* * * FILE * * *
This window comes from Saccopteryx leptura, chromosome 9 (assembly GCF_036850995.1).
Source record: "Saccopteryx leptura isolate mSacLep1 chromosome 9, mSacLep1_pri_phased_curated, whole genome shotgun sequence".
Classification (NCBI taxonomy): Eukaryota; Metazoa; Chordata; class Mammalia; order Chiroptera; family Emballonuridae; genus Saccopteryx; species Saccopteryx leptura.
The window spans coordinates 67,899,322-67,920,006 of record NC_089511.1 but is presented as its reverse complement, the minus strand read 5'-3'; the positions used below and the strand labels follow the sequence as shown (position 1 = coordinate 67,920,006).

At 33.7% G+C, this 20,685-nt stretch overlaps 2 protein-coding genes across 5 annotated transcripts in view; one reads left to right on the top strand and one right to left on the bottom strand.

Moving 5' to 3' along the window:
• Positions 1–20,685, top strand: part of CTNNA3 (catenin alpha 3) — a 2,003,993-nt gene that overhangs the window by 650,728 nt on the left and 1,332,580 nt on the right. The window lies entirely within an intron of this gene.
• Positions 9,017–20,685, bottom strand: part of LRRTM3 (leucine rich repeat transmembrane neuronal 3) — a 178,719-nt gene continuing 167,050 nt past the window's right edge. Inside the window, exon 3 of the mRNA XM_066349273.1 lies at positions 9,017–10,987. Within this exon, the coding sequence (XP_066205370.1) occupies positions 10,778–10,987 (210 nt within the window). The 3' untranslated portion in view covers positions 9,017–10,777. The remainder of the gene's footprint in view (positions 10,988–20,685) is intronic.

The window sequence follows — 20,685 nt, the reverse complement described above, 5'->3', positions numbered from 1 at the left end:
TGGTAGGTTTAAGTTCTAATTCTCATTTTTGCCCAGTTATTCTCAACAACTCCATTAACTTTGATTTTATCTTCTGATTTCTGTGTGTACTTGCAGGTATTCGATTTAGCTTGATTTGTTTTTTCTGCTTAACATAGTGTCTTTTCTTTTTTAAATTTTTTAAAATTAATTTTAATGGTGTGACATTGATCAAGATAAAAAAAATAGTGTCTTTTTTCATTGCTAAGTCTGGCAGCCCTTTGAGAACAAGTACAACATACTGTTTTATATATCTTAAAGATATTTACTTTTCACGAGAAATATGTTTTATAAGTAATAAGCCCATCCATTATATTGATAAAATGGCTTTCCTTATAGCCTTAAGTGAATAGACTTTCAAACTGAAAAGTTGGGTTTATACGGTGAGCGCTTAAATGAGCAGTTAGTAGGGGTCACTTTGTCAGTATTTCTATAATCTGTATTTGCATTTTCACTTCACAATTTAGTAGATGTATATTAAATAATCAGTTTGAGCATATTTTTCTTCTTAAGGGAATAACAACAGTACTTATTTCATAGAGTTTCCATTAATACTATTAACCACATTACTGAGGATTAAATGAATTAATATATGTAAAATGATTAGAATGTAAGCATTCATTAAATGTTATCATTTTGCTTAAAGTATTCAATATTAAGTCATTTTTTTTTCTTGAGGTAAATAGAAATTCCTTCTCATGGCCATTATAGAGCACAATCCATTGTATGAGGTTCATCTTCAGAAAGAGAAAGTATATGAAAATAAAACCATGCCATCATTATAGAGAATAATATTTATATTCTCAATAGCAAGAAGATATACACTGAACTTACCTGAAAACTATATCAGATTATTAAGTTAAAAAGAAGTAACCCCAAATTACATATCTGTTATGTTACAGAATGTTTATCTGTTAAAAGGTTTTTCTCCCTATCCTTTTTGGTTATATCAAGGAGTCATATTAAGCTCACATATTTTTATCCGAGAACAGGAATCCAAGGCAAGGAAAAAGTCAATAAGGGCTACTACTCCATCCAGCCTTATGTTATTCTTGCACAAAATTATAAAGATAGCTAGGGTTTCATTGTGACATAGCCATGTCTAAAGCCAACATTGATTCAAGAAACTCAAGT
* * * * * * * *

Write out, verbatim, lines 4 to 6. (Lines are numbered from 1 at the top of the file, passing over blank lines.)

The window spans coordinates 67,899,322-67,920,006 of record NC_089511.1 but is presented as its reverse complement, the minus strand read 5'-3'; the positions used below and the strand labels follow the sequence as shown (position 1 = coordinate 67,920,006).

At 33.7% G+C, this 20,685-nt stretch overlaps 2 protein-coding genes across 5 annotated transcripts in view; one reads left to right on the top strand and one right to left on the bottom strand.

Moving 5' to 3' along the window: